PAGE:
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246          MEETING THE  WAR BILL

It will be remembered that in his Budget speech the
Chancellor was proceeding on the assumption that
the war would last till March 3ist next—the date at
which our financial year ends—and would then be
convenient enough to stop. Happily for us, the
valour of our soldiers and those of our Allies, the
splendid success of our Fleet and our merchantmen
In bringing,over American troops and their food and
equipment with astonishing speed, and the straight-
forward diplomacy of President Wilson, combined
to achieve victory nearly five months earlier than
the most sanguine had dared to expect. With the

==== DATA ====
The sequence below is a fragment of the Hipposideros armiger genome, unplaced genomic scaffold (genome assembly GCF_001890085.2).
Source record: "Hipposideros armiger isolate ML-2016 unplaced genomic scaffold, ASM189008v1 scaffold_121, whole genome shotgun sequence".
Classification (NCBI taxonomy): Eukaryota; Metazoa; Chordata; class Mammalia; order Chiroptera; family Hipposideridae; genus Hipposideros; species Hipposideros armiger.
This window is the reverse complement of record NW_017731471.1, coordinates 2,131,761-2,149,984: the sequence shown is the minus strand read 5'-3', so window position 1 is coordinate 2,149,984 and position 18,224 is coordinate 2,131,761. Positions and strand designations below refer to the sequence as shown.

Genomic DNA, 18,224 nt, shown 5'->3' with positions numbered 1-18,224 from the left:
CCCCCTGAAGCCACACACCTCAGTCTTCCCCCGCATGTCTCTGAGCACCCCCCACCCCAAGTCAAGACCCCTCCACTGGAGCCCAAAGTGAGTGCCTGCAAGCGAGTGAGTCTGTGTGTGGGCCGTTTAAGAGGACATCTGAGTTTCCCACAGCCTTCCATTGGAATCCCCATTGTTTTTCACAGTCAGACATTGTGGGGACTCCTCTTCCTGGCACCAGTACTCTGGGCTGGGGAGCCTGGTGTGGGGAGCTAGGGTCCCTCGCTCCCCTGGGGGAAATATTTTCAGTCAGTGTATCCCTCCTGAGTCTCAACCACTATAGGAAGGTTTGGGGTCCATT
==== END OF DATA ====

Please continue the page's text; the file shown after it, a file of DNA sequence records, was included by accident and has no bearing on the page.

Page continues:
very pleasant result—though it is a small matter
when compared with the end of the killing of the
best of our manhood—that the financial position is
very greatly improved. With regard to the figures
given above, it should be observed that the " debts "
are advances to Dominions, but on quite a different
basis from our loans to them, being money owed by
them against goods and services supplied.* They
and the balances in the hands of agents are both as
good as gold. Concerning the others, one is entitled
at first sight to feel a good deal of scepticism, since
such articles as land, buildings, ships and stores,
bought or built by Government during a war, are
likely to find an extremely sluggish demand when the
war is over. However, Mr Bonar Law assured the
House that his valuation of these amounts had been
arrived at on a conservative basis, and, what is better
still, in his Vote of Credit speech on November I2th,
he was able to state that revised estimates had shown
* Parliamentary Debates, Vol. 105, No, 33, p. 698,